Editor’s Note: Tarik Yousef appeared on BBC World News America to speak with chief anchor
Matt Frei about the recent Presidential Summit on Entrepreneurship and how economic ties and entrepreneurial innovation can become a foundation for strengthening relations between the U.S. and Muslim world. Yousef is a nonresident senior fellow with the Middle East Youth Initiative, which just released a report on social entrepreneurship in the Middle East.
Matt Frei: I’m now joined by Tarik Yousef, dean of the Dubai School of Government and senior fellow at the Middle East Youth Initiative at the Brookings Institution. Great to have you on the program, Tarik. The point of this conference isn’t just to try to see how people might make money in the Middle East, it’s also to try and bring democracy – the marriage between freedom and entrepreneurship, between business and democracy. Is that a link that’s pie in the sky, or do you think it might actually happen?
Tarik Yousef: It might actually happen. Incidentally, the word democracy was used perhaps only once or twice in the entire two days of deliberations.
Frei: Why do you think that is?
Yousef: Because I think people were cognizant on both sides of the legacy of the previous administration and how the rhetoric of democratization and the practice of foreign policy behind it had created so much distrust.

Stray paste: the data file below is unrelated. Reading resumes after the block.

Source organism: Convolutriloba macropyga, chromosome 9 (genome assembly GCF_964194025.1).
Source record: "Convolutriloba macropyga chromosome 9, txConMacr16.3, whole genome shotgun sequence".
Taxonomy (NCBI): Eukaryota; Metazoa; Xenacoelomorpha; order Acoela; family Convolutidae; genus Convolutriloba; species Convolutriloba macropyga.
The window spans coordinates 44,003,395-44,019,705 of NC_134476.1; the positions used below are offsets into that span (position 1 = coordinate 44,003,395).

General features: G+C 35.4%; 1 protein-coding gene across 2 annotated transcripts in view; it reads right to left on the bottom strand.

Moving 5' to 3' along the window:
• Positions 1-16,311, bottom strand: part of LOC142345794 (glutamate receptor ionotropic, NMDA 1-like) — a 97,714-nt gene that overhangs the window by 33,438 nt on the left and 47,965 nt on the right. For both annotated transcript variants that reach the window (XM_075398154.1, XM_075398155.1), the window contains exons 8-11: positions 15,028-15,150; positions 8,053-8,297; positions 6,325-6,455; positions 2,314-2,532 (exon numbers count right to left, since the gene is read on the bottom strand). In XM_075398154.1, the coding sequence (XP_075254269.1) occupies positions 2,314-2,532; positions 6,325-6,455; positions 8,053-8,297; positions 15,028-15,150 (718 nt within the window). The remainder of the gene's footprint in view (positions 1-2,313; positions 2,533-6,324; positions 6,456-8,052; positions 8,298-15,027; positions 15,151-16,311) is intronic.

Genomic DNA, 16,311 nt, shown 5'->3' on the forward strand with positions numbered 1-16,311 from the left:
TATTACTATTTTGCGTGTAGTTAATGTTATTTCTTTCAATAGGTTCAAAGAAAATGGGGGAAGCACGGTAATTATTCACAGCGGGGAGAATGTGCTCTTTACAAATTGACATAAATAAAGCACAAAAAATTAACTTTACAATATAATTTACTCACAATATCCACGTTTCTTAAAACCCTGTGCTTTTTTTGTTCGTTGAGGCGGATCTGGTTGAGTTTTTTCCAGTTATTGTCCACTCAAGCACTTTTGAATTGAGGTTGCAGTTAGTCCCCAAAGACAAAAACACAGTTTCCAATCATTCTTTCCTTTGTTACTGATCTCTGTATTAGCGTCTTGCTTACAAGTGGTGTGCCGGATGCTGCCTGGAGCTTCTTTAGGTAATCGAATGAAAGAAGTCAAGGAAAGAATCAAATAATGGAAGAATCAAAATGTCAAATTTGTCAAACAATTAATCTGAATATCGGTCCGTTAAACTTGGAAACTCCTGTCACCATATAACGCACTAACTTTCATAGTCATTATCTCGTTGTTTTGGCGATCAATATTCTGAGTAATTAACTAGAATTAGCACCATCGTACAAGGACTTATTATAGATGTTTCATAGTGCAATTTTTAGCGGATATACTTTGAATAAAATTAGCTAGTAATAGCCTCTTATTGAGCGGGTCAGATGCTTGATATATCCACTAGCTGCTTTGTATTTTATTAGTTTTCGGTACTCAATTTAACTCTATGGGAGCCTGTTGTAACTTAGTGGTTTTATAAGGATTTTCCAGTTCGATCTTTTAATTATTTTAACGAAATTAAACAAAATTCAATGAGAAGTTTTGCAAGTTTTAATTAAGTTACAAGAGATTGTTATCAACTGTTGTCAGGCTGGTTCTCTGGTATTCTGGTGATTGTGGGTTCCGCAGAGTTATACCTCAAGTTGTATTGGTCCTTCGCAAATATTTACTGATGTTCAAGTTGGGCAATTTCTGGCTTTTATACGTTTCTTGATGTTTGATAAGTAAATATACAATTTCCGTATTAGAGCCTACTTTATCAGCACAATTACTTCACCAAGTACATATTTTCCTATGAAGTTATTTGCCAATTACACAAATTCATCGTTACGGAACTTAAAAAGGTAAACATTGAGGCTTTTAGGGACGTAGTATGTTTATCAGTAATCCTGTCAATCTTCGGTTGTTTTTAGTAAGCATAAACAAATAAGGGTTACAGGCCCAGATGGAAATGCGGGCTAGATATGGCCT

Frei: So democracy, in an American context, is a dirty word in the Middle East?
Yousef: I would say it carries excess baggage and it reminds people of what happened post-9/11 during two terms for President Bush. What was emphasized in the last two days was economic opportunity, individual opportunity, freedom, partnership, civic engagement – a new sort of a beginning between the Muslim world and the United States of America based on mutual respect and mutual trust. I thought by the end of two days of this, people were beginning to buy into the notion that this could very well be a new beginning. After all, the administration was full force there; everyone committed themselves to the idea of a partnership.
The United States, Europe, and the zombie Western liberal order
[The exchange of threats and military posturing between the United States and North Korea] raises the stakes. With the United States and others talking far too loosely about the prospects of a pre-emptive strike, that’s what would trigger retaliatory actions by North Korea.
[With the current level of tensions over North Korea,] [w]e could stumble needlessly into what would be the biggest crisis in East Asia since the United States intervened in the Korean War in 1950